Film Festival Plan A: Logic & Strategy

If you are so fortunate as to have your film selected for Sundance, there is a good chance that your festival screening will be the peak point of media activity on your film. Unless your film is going to be released by a major distributor, more attention will be paid during this period ever again. Are you going to take advantage of this attention or are you going to squander it?

We all know very few films get picked up these days for distribution, so why are you going to bet on that?  Well, you're not.  Over the next few days I will explore some of the questions you should ask yourself and strategies you should consider in heading to the festival.  And I won't avoid the obvious either, because these days it is still being overlooked.  I am sure I will miss a lot and I hope others write in to fill this out.
People are going to hear about your film when it plays at a major film festival; their "want-to-see" will be at its highest point when folks are talking about the festival in traditional media, online, and through conversation. What are the options before you headed into a festival in order to exploit this want-to-see?  This is the reason you are headed to the festival, isn't it?

Preparing For The Film Festivals

Its that time of the year when filmmakers nationwide get all antsy.  Sundance generally starts to let filmmakers know whether their work has been selected for the festival around the end of October.  This ritual extends for about four weeks until Thanksgiving gives everyone a break.

Generally speaking, for fifteen years now, filmmakers approach Sundance with a single plan: to sell their film for a big profit.  The logic of this singleminded pursuit is non-existent.  For several years now, great films with clear audiences screen without getting picked up.  The amount the lucky few achieve has been dropping consistently with a few exceptions.  Simultaneously, the need to work with the mainstream distributors has been dropping rapidly.  One could even argue that these distributors have defined their acquisition strategy so specifically that they need to even bother to attend the festival.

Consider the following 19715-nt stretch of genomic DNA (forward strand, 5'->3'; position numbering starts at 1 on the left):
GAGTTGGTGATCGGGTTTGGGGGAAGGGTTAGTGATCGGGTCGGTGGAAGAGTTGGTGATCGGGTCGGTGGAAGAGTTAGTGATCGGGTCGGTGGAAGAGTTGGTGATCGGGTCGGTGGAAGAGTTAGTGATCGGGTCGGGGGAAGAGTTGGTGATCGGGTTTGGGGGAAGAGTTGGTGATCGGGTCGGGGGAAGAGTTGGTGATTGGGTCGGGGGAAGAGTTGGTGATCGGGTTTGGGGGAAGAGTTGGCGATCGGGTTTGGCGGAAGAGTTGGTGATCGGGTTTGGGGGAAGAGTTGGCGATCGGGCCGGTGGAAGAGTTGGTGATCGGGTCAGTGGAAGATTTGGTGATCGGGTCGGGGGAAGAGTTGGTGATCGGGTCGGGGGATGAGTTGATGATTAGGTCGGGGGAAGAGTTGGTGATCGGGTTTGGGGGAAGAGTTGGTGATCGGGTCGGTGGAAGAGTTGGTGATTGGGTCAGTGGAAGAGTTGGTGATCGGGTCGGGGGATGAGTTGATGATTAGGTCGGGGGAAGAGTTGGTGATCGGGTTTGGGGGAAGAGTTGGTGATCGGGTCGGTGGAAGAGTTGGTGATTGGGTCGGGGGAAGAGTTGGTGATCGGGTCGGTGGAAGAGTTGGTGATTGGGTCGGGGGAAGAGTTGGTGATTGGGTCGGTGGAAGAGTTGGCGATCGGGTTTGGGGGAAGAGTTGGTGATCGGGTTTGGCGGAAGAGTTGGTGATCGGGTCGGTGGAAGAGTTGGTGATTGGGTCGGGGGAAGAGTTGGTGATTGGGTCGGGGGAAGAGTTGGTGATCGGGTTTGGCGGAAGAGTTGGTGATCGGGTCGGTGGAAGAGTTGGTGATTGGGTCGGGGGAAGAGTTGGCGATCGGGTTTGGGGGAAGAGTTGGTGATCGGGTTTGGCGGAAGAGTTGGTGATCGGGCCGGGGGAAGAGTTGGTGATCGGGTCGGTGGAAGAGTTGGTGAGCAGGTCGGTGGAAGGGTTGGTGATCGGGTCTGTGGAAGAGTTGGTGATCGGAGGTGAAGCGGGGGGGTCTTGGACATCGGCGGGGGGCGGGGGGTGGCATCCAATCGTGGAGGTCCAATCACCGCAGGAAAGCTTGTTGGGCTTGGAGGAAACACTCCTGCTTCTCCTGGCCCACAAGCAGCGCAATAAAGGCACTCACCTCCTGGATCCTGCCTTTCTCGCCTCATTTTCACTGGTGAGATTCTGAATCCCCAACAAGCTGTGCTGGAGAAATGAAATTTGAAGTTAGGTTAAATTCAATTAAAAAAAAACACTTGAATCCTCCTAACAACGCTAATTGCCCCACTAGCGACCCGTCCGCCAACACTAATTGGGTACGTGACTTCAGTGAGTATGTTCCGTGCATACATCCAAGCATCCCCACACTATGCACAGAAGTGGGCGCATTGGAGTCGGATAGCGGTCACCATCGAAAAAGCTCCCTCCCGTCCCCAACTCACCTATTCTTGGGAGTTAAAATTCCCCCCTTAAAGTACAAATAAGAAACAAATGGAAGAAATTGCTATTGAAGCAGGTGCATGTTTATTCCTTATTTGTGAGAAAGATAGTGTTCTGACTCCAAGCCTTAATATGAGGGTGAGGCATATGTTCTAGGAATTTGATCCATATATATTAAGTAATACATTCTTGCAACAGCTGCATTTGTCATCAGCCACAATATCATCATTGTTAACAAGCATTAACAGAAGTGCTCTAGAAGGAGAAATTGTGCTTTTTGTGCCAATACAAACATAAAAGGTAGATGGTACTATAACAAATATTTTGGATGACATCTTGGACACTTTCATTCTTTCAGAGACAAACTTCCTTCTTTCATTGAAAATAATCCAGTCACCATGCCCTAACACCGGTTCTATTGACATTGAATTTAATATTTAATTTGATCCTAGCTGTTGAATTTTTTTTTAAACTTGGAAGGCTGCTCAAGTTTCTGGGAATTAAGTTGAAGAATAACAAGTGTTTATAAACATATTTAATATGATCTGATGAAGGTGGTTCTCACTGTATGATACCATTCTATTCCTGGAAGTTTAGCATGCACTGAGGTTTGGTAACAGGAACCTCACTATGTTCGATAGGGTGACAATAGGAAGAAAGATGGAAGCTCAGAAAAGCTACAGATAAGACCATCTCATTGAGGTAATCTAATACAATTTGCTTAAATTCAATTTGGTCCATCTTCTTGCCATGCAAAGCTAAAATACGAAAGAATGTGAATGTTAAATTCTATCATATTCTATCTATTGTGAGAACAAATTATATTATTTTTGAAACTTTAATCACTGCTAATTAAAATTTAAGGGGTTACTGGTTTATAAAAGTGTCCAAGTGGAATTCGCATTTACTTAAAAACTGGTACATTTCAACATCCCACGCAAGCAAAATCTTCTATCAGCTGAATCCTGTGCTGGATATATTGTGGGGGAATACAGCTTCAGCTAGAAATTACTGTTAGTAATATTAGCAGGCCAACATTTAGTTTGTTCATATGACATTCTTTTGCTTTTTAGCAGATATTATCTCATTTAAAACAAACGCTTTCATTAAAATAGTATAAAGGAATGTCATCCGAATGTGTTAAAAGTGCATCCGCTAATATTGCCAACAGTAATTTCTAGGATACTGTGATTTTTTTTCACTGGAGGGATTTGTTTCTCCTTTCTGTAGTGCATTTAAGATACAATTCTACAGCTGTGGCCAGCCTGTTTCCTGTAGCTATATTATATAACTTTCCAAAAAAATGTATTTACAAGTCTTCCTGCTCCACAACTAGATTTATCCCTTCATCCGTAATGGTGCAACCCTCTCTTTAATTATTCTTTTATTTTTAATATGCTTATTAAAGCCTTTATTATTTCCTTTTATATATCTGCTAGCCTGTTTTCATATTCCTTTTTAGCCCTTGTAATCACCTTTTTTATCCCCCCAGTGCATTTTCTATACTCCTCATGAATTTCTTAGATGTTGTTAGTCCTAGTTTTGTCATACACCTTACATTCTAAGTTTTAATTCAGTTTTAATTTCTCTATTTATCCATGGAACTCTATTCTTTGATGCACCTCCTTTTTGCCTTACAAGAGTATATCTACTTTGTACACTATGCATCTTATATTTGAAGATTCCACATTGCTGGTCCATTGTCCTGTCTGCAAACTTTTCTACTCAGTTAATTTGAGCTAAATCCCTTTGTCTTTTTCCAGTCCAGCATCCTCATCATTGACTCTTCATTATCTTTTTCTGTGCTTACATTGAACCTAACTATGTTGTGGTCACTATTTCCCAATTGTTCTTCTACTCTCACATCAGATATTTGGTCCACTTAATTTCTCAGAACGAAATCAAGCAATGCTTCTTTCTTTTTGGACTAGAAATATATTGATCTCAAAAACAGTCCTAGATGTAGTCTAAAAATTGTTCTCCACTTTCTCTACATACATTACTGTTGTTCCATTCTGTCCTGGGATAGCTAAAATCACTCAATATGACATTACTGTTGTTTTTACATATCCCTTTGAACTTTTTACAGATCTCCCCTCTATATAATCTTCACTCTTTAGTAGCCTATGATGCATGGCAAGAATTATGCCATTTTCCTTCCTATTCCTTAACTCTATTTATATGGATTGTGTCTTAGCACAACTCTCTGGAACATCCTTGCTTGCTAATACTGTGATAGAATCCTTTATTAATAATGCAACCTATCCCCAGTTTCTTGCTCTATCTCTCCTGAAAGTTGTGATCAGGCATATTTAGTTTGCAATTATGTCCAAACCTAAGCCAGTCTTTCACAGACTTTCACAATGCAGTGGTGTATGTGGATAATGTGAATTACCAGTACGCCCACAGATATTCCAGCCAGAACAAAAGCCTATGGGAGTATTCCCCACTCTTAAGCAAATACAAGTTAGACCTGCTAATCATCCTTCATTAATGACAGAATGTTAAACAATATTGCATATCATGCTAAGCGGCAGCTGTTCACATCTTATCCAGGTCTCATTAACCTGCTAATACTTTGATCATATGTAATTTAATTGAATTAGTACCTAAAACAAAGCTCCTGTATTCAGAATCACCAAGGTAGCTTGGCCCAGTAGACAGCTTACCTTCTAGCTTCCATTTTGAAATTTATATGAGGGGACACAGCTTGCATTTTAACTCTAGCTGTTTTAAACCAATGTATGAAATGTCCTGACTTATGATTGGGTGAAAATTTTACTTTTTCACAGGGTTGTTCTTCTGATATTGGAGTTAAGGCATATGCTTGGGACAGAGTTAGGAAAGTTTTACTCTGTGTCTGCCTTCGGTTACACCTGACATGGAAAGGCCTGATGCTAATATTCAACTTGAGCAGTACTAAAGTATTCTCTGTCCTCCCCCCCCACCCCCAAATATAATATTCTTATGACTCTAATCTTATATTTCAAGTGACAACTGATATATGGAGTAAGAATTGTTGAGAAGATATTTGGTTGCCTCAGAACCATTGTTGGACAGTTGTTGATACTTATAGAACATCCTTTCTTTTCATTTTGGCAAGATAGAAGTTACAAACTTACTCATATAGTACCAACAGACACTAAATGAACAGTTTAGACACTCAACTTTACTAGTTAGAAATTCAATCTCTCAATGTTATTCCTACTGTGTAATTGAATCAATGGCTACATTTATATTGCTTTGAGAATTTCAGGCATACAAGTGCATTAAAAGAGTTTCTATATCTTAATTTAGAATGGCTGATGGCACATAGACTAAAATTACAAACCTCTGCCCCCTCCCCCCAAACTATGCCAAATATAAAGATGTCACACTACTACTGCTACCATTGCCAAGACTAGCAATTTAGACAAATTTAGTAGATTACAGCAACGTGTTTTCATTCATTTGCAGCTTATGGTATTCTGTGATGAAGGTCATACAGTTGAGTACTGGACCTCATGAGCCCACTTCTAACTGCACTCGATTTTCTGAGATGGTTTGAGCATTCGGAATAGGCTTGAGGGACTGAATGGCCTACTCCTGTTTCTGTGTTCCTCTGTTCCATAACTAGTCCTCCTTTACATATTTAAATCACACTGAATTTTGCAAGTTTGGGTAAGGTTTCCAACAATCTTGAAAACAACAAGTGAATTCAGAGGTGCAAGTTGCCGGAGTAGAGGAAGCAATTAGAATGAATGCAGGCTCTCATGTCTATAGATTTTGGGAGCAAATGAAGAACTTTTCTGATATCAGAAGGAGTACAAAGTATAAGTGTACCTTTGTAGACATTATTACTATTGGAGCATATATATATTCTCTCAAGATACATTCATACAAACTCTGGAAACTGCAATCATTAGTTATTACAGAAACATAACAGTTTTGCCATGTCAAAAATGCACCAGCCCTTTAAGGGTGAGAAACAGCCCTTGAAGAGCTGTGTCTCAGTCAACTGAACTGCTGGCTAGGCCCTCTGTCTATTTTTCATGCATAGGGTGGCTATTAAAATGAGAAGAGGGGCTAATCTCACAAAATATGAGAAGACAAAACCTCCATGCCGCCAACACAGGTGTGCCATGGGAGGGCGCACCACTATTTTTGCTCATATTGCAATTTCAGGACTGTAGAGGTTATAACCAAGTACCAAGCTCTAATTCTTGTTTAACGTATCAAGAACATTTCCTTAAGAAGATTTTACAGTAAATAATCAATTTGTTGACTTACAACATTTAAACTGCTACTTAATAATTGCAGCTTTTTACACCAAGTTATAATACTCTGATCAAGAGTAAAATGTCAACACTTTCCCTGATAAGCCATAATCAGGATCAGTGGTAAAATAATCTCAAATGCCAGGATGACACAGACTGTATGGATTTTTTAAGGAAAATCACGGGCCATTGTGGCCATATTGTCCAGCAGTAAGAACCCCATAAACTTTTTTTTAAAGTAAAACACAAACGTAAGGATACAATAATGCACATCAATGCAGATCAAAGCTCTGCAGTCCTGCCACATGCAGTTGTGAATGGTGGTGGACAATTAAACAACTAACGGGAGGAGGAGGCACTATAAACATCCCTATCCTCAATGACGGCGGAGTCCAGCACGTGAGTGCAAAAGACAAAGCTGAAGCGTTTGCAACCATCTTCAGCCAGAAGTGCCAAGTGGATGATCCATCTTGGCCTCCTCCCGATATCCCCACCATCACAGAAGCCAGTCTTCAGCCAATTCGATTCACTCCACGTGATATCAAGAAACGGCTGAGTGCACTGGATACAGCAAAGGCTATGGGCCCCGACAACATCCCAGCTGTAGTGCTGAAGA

Filmmakers need to recognize that what once was the holy grail now needs to be regulated to Plan C or even Plan D.  I wish it wasn't so and I wish many of the filmmakers could walk off the mountain with their wildest dreams of wealth realized.  But we all need to recognize what Plan A and B really should be these days.
Plan A has got to be that you will need to be the leading force in the distribution of your film.  This is the DIY model.
Plan B is that various experts will all want to work with you on Co-Distributing your film, albeit for a fee.
Plan C is that buyers for different media will want your film and you need to be able to evaluate how to mix and match these offers -- or even accept those offers at all.
Plan D is that someone will make an offer of such an amount that it is worth considering giving up all your rights to your film for the next twenty years.
There are many aspects of each plan that need to be considered in addition to these various plans.  I will be doing my best to examine these aspects in the days ahead.  Although Plan D doesn't really need any further thought than where to find a good lawyer; the indie world has relied on this plan long enough.

Navigating Film Festivals

Scott Macauley linked to yesterday's post on the Filmmaker Magazine Blog and included a link to Chris Holland's book "Film Festival Secrets".  Seems like a good thing to read up on as you dream about being selected for Sundance.  I am going to give it a look.  You have to sign up, at least temporarily for Chris' newsletter and then they send you the book -- so I haven't gotten to look at it yet.

I am going to be posting some basic advice over the next few days on how I personally recommend viewing the festival circuit, and in particular Sundance, -- once you are in.  Chris' book is a very comprehensive overview on selecting your festivals,  how to get in (and manage when you don't), marketing, building your team, preparation, troubleshooting, and followup.  It's a quick read and an incredible resource.  It compiles what took me years to learn.  It does though take festivals a bit as an end into themselves, whereas Truly Free Filmmakers must see them as just the first step in building awareness about their films.  
Festivals have to be used very judiciously these days.  Festivals are going to change from many diverse and singular events to much more of a unified community focused on year round programming.  They are the keepers and maintainers of aggregated film lovers and cinephiles nationwide.  They will be able to leverage that community into a truly valuable resource for TFFilmakers, but a new model needs to be found.